When we think about eating for weight control we rarely consider vegetables as a potential pitfall. The public health message about vegetables in my opinion is far to vague. If you simply follow the general recommendation of 'going for 5' everyday with no other considerations you may end up with far more carbohydrate on your plate then you need. Starch is a carbohydrate, and as the name suggests, starchy vegetables have a lot of it.  Let's take a closer look at which vegetables are starchy, how much carbohydrate they contain and how much we really should be having. 

What Vegetables Are Starchy?

Commonly eaten starchy vegetables include potato, sweet potato, yams, corn, green peas, carrots, pumpkin, beets and plantains. All other vegetables are non-starchy and contain a negligible amount of carbohydrate. Starchy vegetables as a general rule grow under the ground or in a pod, the roots and bulbs are storage organs for plants and thus contain energy in the form of carbohydrate - this is an easy way to help remember what's starchy and what's not. 

How Much Carbohydrate?

There is approximately 15g of carbohydrate and 300kj per serve of starchy vegetables which is equivalent to 1/2 cup or 75g cooked.  To put this in perspective using other foods high in carbohydrate, this is the same amount as a medium piece of fruit, 1 slice of bread, 1/2 cup of pasta or 1/3 cup of rice. Considering how much attention we give all these other high carbohydrate foods when controlling energy intake for weight loss or weight control its surprising how little emphasis we place on starchy vegetables.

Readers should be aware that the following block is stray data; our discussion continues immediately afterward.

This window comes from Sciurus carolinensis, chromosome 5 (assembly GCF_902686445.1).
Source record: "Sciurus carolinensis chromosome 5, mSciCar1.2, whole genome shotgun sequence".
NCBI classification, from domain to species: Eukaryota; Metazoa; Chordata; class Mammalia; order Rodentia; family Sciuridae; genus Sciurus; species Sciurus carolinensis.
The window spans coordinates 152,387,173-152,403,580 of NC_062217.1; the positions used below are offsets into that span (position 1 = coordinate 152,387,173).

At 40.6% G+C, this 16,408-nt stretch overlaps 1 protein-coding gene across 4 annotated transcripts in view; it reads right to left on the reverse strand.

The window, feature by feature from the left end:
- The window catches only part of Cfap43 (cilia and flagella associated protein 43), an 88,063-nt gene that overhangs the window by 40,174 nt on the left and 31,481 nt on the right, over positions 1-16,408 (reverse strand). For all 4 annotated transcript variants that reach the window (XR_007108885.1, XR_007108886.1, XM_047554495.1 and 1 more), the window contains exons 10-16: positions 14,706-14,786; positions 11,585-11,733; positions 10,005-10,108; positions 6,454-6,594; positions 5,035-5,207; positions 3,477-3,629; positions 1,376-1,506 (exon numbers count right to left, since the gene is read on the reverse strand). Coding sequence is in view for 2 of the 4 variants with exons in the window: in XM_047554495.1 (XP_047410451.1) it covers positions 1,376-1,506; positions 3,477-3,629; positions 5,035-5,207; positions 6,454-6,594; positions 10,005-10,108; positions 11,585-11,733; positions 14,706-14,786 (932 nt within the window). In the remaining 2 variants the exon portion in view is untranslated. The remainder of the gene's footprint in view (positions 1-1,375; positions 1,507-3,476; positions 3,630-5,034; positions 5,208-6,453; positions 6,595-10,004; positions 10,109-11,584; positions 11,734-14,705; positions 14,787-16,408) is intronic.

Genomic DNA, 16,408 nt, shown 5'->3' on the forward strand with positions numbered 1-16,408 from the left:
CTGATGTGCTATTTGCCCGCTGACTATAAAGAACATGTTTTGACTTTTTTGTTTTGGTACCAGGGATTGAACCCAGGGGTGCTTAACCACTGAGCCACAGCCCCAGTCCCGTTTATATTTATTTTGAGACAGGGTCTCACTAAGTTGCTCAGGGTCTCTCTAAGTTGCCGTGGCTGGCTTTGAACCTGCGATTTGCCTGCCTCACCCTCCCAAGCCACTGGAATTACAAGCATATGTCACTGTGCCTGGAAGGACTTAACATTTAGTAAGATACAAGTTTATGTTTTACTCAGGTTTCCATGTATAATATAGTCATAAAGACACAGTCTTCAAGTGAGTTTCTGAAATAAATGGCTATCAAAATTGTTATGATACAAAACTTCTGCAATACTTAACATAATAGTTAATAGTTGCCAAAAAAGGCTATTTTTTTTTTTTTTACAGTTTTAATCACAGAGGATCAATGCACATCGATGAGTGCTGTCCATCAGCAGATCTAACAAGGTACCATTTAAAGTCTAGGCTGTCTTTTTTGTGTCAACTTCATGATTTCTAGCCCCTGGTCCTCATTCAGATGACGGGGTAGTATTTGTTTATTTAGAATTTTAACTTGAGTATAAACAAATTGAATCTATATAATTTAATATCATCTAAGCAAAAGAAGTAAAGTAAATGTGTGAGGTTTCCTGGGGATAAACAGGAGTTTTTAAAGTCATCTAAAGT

How Much Should I 'Really' Eat?

'Going for 5' servings of vegetables everyday should be the minimum but being particular about which vegetables is the key to controlling energy intake and avoiding excess carbohydrate intake. Consume a variety of vegetables everyday majority of which are non-starchy (get plenty of leafy greens in there) and minimise starchy vegetables to 2 servings per day. You may even want to reduce this further if you are consuming a lot of other high carbohydrate foods in your diet such as grains.